Bye bye and good riddance Phnom Penh

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I’m now writing this from my new mobile phone. The reason why this is relevant is my last one that I have had for 3 years was stolen in Phnom Penh.

That phone has travelled to about 20 cities across the world and used in the same way across those 20 cities. Phnom Penh has schooled us. We had read about these motorbike thefts. Some far worse than we experienced such as dragging people into the road trying to steal handbags or backpacks. Two man teams where one slashes the strap with a knife and the other grabs the bag.

So what happened…

We decided to walk from our lovely hotel, Teahouse Asian, to Mekong river front as a route to the Russian market.

Walking down the atmospheric streets full of cool little shops and restaurants we took out our phones many times to take pictures as it felt safe. The streets where relatively empty. When we did hear a motorbike we acted defensively and turned around and covered our phones. After taking photos we tucked our phones into our pockets.

To navigate we used a combination of a paper map and Google maps on my phone to confirm our location. At one particularly busy road I faced the traffic which was moving from my left to right. I was about a foot from the edge. I pulled out my phone and opened Google maps looked at it for about 5s. The next thing I knew my right hand was knocked hard from behind and the phone was gone. It sounded like the phone hit the floor so I ran forward looking for it. When I looked up the motorbike rider was mid stream weaving his way expertly against the flow of traffic and he was gone. Emily said she saw the phone in his hand.

We both felt sick. I was angry and distraught and worried as my phone was unlocked. Luckily I am pretty security conscious of my data and all passwords are encrypted and hidden.

We grabbed the nearest tuk tuk back to the hotel in shock. The incident kept running over and over in my mind. We told the hotel and they said it happens often.

I started the laborious task of changing passwords on all the important things and wiping the phone remotely. I checked findmyphone every 10 minutes. It never came back online to wipe. Even to this day it hasn’t been back online so I presume they just wiped it right away and sold it on. I don’t really care about the phone. It just sickened me to know that someone might be able to get into my bank or email and therefore be able to reset other accounts.

Things we have learnt

  • We are grateful it was a clean snatch and that it didn’t escalate
  • Material things like phones and watches, jewellry and cash don’t matter
  • Always secure your data on your phone in such a way that if it were stolen then the damage would be minimal
  • Sync your passwords with other devices so you can recover them
  • Never get your phone out without checking who is close by
  • Never get your phone out close to the road
  • If your in a pair get the other person to stand 10 feet away and watch your blind spots
  • You can’t distinguish one suspect motorbike when near a busy road of motorbikes
  • When their are many attack vectors just keep your phone in your pocket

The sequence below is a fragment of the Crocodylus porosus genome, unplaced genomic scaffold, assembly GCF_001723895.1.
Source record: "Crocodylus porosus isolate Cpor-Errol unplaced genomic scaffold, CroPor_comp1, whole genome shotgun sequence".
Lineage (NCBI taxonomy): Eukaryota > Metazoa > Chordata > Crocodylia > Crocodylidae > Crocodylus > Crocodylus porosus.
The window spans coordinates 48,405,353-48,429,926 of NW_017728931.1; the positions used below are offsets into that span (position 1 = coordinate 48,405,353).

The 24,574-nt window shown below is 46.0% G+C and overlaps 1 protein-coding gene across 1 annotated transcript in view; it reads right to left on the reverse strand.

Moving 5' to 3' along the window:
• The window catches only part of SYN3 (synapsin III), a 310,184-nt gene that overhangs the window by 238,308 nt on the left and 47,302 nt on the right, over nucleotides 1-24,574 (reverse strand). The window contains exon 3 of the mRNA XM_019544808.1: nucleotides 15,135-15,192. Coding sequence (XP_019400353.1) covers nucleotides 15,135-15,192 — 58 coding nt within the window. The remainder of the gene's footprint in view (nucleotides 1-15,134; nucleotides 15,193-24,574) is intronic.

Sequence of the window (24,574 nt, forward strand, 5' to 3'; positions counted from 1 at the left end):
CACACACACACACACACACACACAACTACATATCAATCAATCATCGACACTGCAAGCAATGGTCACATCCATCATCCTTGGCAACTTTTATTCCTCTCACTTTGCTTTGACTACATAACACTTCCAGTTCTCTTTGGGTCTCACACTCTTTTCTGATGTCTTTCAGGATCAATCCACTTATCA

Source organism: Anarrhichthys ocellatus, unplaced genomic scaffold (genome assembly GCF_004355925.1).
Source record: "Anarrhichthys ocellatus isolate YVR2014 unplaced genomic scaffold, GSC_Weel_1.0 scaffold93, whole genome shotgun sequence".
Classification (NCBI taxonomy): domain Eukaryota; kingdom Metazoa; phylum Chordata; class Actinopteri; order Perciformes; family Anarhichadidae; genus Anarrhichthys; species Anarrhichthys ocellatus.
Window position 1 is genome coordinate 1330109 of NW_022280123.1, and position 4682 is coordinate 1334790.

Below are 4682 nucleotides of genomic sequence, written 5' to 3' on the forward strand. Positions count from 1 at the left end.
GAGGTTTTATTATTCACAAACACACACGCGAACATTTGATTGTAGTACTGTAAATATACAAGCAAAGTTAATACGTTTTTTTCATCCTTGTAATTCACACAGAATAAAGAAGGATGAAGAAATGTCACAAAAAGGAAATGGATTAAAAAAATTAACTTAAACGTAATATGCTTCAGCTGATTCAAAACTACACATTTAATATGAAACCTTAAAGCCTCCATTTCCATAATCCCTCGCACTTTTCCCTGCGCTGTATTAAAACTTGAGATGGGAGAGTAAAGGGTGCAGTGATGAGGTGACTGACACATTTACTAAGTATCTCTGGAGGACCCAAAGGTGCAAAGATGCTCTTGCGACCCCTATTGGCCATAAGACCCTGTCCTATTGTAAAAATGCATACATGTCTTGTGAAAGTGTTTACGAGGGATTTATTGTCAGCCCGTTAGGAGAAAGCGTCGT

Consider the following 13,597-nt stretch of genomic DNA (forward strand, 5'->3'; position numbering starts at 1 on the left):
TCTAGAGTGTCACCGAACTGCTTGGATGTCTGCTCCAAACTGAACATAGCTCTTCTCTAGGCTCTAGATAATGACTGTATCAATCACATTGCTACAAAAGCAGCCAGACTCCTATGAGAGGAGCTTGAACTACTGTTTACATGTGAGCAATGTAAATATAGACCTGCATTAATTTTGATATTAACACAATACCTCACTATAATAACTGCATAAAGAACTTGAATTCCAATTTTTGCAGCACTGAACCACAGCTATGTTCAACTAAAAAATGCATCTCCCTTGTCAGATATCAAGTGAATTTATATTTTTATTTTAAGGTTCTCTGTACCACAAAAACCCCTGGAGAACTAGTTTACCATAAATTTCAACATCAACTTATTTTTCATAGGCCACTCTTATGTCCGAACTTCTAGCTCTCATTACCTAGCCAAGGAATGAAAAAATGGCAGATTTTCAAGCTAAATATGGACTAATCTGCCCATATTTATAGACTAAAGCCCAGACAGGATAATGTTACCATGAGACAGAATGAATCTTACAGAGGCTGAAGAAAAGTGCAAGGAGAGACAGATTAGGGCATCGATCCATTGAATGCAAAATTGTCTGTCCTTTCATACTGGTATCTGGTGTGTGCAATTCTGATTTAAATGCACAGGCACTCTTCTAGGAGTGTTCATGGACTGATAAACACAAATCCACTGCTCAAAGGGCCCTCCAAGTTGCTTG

• This kind of thing does happen all over the world but Phnom Penh seems to take the biscuit
  • Don’t underestimate the speed and skill of these thieves
  • To grab a phone out of someone’s hand at speed whilst riding one handed against the flow of traffic takes practice. These guys are doing this all day everyday
  • The market for second hand phones in the shops of Phnom Penh is massive

This is why I bought a new one from a reputable brand shop in Saigon instead. Lucky none of my accounts have been compromised, so far….


I received a fishing sms txt yesterday to my UK number for iCloud. When they stole my iphone it had a Cambodian SIM for data. I still have my UK sim which is now in my new phone. Very convincing official looking sms txt. It said it was from Apple and that my phone had been found. Click the link to sign in.

This was the link:


I have changed some of the text in case someone accidentally clicks it. Please don’t.

The link presumably opens up a convincing iCloud login page. If you have dropped your guard or are simply not used to these kinds of hack then it would be very easy to put in your username and password at which point you would be giving them direcrly to the hacker. Who would then have access to everything you have on Apple including any credit cards tied to your account.

Very scary indeed to be targeted. It means that they have my number so they are in the stolen phone even though they have not put it on the internet yet. Findmyphone still says it is waiting to remote wipe the phone when it comes online. I believe that the phone is useless unless they have my Apple password to reset it. If they would put it online then it will wipe it automatically and they will be able to reset it. I guess they don’t want to risk that and will continue to try and phish me with some of the information they can get from my unlocked phone. Contacts etc…

So for now I continue to be vigilant with accounts and watch for strange things. Not the most pleasant state of minds to be in but it could be worse.

For those with mobiles lock them down and use a password manager. For android users try Bitdefender. Stay safe…

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